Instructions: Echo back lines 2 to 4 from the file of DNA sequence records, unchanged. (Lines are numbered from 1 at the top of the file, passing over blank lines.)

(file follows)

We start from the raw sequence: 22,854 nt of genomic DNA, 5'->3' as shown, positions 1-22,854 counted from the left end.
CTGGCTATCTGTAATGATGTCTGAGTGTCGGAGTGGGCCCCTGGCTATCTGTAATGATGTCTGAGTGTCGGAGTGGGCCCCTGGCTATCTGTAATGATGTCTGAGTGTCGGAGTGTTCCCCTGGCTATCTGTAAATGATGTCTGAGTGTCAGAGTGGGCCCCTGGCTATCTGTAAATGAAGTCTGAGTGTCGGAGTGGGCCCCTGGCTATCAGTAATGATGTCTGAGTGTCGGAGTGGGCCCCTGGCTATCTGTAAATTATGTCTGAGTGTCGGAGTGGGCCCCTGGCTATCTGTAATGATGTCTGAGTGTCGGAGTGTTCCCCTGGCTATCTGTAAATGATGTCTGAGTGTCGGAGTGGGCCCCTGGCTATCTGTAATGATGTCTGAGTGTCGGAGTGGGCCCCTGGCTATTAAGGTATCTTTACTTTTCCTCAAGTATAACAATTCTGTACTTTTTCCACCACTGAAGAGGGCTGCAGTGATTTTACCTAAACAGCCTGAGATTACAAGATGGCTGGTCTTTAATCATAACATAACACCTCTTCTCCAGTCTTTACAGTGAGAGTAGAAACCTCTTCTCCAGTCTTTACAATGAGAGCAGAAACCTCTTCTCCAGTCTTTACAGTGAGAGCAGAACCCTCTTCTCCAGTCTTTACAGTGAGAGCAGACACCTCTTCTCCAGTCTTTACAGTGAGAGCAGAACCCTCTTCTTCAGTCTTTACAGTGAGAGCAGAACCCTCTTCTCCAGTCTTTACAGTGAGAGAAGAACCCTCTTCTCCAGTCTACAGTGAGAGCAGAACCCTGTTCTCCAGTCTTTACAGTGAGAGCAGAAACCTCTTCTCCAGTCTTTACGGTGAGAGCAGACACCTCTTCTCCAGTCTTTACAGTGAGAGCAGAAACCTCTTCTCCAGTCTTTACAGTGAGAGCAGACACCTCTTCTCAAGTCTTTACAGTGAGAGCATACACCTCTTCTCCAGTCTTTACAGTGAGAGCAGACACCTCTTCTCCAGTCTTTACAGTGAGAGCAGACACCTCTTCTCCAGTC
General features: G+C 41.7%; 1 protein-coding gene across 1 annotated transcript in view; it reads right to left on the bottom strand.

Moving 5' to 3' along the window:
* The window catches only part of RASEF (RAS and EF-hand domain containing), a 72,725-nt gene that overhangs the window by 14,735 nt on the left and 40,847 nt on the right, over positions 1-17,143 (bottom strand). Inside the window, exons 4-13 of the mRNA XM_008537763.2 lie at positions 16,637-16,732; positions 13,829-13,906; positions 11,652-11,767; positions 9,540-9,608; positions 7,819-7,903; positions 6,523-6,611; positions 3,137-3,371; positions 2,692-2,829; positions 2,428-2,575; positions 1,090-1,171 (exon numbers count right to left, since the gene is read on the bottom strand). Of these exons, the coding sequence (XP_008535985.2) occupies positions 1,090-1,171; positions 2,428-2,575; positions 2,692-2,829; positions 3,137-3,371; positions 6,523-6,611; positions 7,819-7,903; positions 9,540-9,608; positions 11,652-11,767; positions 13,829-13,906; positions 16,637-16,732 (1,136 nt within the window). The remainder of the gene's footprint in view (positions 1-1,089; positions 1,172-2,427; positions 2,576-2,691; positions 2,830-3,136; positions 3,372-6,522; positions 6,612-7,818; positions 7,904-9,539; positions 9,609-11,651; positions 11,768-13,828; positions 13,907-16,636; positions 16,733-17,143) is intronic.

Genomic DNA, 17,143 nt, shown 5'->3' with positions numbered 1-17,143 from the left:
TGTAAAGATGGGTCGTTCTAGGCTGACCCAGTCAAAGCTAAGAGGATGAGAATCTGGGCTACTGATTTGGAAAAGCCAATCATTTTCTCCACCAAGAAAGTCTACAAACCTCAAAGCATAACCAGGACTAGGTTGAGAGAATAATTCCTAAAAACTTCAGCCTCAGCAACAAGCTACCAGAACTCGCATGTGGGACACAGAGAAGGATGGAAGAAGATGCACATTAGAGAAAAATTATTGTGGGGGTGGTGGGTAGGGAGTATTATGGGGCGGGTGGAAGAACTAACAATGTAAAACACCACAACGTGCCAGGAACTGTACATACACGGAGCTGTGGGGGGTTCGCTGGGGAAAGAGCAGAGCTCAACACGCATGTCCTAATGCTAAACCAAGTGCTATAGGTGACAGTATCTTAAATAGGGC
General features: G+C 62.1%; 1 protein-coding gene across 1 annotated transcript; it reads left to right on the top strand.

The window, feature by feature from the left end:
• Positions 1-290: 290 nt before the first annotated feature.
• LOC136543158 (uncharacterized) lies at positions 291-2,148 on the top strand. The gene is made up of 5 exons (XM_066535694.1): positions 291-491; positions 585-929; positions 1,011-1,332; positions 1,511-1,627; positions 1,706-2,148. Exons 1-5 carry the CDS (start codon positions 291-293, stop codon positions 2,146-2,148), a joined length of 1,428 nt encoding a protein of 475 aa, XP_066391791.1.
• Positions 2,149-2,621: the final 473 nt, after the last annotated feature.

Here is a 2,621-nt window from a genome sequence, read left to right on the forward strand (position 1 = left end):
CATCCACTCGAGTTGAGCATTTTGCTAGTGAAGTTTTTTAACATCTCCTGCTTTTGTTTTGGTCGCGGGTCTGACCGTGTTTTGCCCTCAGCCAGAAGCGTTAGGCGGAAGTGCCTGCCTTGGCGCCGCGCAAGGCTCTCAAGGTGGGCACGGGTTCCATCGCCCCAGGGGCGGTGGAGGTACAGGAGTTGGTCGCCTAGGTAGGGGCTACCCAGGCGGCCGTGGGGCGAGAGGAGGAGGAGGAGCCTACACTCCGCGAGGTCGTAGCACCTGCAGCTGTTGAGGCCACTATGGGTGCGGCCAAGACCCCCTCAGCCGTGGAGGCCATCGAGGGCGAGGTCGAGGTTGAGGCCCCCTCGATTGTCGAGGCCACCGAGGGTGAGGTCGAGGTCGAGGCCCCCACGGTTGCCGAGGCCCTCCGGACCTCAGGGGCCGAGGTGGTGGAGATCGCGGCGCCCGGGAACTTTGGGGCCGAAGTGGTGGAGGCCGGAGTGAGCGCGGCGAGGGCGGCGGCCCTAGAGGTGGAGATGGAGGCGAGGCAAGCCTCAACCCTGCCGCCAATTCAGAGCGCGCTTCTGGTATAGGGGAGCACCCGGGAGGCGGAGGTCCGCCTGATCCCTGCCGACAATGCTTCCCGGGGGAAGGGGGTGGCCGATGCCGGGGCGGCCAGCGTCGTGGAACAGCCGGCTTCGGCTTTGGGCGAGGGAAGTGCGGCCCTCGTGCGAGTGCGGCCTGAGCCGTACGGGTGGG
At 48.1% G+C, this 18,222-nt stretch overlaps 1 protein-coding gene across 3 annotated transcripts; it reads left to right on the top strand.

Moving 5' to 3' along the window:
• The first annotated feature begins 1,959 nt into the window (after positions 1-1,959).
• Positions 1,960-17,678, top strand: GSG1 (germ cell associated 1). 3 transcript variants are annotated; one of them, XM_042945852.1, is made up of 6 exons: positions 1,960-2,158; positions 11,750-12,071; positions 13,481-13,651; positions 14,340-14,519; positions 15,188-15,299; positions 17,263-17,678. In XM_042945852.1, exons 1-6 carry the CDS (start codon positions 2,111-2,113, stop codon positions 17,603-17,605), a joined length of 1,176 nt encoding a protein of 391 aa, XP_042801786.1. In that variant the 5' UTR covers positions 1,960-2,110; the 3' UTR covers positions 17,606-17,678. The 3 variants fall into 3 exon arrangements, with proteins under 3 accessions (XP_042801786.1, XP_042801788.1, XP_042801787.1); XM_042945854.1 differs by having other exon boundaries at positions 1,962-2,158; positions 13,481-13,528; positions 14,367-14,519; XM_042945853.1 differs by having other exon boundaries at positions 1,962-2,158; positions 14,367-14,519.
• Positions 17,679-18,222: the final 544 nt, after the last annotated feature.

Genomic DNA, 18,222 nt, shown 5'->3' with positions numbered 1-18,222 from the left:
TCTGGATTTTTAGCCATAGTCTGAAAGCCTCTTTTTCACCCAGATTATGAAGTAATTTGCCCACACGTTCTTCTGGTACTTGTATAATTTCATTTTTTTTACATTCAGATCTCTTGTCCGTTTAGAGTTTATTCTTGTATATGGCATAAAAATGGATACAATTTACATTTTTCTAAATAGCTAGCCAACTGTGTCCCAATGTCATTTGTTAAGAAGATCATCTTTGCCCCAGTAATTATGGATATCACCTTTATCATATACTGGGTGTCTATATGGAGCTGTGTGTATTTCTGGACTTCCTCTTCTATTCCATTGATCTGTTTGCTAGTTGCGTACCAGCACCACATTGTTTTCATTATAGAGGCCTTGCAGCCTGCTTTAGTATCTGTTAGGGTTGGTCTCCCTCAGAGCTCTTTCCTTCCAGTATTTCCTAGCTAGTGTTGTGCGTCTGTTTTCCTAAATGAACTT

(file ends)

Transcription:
CTGGCTATCTGTAATGATGTCTGAGTGTCGGAGTGGGCCCCTGGCTATCTGTAATGATGTCTGAGTGTCGGAGTGGGCCCCTGGCTATCTGTAATGATGTCTGAGTGTCGGAGTGTTCCCCTGGCTATCTGTAAATGATGTCTGAGTGTCAGAGTGGGCCCCTGGCTATCTGTAAATGAAGTCTGAGTGTCGGAGTGGGCCCCTGGCTATCAGTAATGATGTCTGAGTGTCGGAGTGGGCCCCTGGCTATCTGTAAATTATGTCTGAGTGTCGGAGTGGGCCCCTGGCTATCTGTAATGATGTCTGAGTGTCGGAGTGTTCCCCTGGCTATCTGTAAATGATGTCTGAGTGTCGGAGTGGGCCCCTGGCTATCTGTAATGATGTCTGAGTGTCGGAGTGGGCCCCTGGCTATTAAGGTATCTTTACTTTTCCTCAAGTATAACAATTCTGTACTTTTTCCACCACTGAAGAGGGCTGCAGTGATTTTACCTAAACAGCCTGAGATTACAAGATGGCTGGTCTTTAATCATAACATAACACCTCTTCTCCAGTCTTTACAGTGAGAGTAGAAACCTCTTCTCCAGTCTTTACAATGAGAGCAGAAACCTCTTCTCCAGTCTTTACAGTGAGAGCAGAACCCTCTTCTCCAGTCTTTACAGTGAGAGCAGACACCTCTTCTCCAGTCTTTACAGTGAGAGCAGAACCCTCTTCTTCAGTCTTTACAGTGAGAGCAGAACCCTCTTCTCCAGTCTTTACAGTGAGAGAAGAACCCTCTTCTCCAGTCTACAGTGAGAGCAGAACCCTGTTCTCCAGTCTTTACAGTGAGAGCAGAAACCTCTTCTCCAGTCTTTACGGTGAGAGCAGACACCTCTTCTCCAGTCTTTACAGTGAGAGCAGAAACCTCTTCTCCAGTCTTTACAGTGAGAGCAGACACCTCTTCTCAAGTCTTTACAGTGAGAGCATACACCTCTTCTCCAGTCTTTACAGTGAGAGCAGACACCTCTTCTCCAGTCTTTACAGTGAGAGCAGACACCTCTTCTCCAGTC
General features: G+C 41.7%; 1 protein-coding gene across 1 annotated transcript in view; it reads right to left on the bottom strand.

Moving 5' to 3' along the window: